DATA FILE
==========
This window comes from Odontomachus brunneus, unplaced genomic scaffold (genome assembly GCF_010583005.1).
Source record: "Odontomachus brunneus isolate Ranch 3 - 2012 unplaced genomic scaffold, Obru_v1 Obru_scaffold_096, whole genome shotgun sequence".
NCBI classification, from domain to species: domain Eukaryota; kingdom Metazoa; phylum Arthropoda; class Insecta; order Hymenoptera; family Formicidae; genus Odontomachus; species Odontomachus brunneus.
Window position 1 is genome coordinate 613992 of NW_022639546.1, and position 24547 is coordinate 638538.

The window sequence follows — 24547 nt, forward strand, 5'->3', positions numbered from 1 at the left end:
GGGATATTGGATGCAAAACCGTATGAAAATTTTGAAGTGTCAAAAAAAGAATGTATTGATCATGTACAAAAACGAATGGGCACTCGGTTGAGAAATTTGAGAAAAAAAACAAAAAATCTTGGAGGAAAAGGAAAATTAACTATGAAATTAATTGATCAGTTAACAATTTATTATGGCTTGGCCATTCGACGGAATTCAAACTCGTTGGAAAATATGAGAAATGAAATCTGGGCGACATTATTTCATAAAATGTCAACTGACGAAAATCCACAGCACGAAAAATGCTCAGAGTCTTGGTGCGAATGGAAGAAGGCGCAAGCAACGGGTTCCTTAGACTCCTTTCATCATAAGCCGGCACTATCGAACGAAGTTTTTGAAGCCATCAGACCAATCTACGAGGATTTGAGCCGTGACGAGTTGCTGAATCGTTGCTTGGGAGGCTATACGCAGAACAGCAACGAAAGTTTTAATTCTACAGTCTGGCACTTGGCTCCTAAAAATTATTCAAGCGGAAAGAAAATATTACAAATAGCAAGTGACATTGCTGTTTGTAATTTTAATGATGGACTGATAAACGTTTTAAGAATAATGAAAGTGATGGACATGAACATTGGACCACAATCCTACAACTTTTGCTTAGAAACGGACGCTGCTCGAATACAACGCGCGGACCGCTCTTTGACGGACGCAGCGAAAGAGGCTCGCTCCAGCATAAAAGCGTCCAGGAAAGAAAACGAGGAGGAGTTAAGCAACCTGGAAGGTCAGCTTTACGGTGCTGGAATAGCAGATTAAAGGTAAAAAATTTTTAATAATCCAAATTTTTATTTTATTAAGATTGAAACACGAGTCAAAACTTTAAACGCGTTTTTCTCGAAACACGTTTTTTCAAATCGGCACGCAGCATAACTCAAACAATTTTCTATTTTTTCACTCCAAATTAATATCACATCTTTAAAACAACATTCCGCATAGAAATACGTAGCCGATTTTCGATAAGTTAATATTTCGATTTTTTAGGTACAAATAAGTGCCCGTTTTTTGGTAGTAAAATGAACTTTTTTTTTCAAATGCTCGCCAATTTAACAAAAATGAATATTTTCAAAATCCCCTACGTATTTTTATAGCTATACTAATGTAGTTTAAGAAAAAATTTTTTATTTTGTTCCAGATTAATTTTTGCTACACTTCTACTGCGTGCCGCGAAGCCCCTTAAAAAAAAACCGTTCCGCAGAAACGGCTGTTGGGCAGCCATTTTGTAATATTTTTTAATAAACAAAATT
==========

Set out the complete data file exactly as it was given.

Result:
This window comes from Odontomachus brunneus, unplaced genomic scaffold (genome assembly GCF_010583005.1).
Source record: "Odontomachus brunneus isolate Ranch 3 - 2012 unplaced genomic scaffold, Obru_v1 Obru_scaffold_096, whole genome shotgun sequence".
NCBI classification, from domain to species: domain Eukaryota; kingdom Metazoa; phylum Arthropoda; class Insecta; order Hymenoptera; family Formicidae; genus Odontomachus; species Odontomachus brunneus.
Window position 1 is genome coordinate 613992 of NW_022639546.1, and position 24547 is coordinate 638538.

The window sequence follows — 24547 nt, forward strand, 5'->3', positions numbered from 1 at the left end:
GGGATATTGGATGCAAAACCGTATGAAAATTTTGAAGTGTCAAAAAAAGAATGTATTGATCATGTACAAAAACGAATGGGCACTCGGTTGAGAAATTTGAGAAAAAAAACAAAAAATCTTGGAGGAAAAGGAAAATTAACTATGAAATTAATTGATCAGTTAACAATTTATTATGGCTTGGCCATTCGACGGAATTCAAACTCGTTGGAAAATATGAGAAATGAAATCTGGGCGACATTATTTCATAAAATGTCAACTGACGAAAATCCACAGCACGAAAAATGCTCAGAGTCTTGGTGCGAATGGAAGAAGGCGCAAGCAACGGGTTCCTTAGACTCCTTTCATCATAAGCCGGCACTATCGAACGAAGTTTTTGAAGCCATCAGACCAATCTACGAGGATTTGAGCCGTGACGAGTTGCTGAATCGTTGCTTGGGAGGCTATACGCAGAACAGCAACGAAAGTTTTAATTCTACAGTCTGGCACTTGGCTCCTAAAAATTATTCAAGCGGAAAGAAAATATTACAAATAGCAAGTGACATTGCTGTTTGTAATTTTAATGATGGACTGATAAACGTTTTAAGAATAATGAAAGTGATGGACATGAACATTGGACCACAATCCTACAACTTTTGCTTAGAAACGGACGCTGCTCGAATACAACGCGCGGACCGCTCTTTGACGGACGCAGCGAAAGAGGCTCGCTCCAGCATAAAAGCGTCCAGGAAAGAAAACGAGGAGGAGTTAAGCAACCTGGAAGGTCAGCTTTACGGTGCTGGAATAGCAGATTAAAGGTAAAAAATTTTTAATAATCCAAATTTTTATTTTATTAAGATTGAAACACGAGTCAAAACTTTAAACGCGTTTTTCTCGAAACACGTTTTTTCAAATCGGCACGCAGCATAACTCAAACAATTTTCTATTTTTTCACTCCAAATTAATATCACATCTTTAAAACAACATTCCGCATAGAAATACGTAGCCGATTTTCGATAAGTTAATATTTCGATTTTTTAGGTACAAATAAGTGCCCGTTTTTTGGTAGTAAAATGAACTTTTTTTTTCAAATGCTCGCCAATTTAACAAAAATGAATATTTTCAAAATCCCCTACGTATTTTTATAGCTATACTAATGTAGTTTAAGAAAAAATTTTTTATTTTGTTCCAGATTAATTTTTGCTACACTTCTACTGCGTGCCGCGAAGCCCCTTAAAAAAAAACCGTTCCGCAGAAACGGCTGTTGGGCAGCCATTTTGTAATATTTTTTAATAAACAAAATT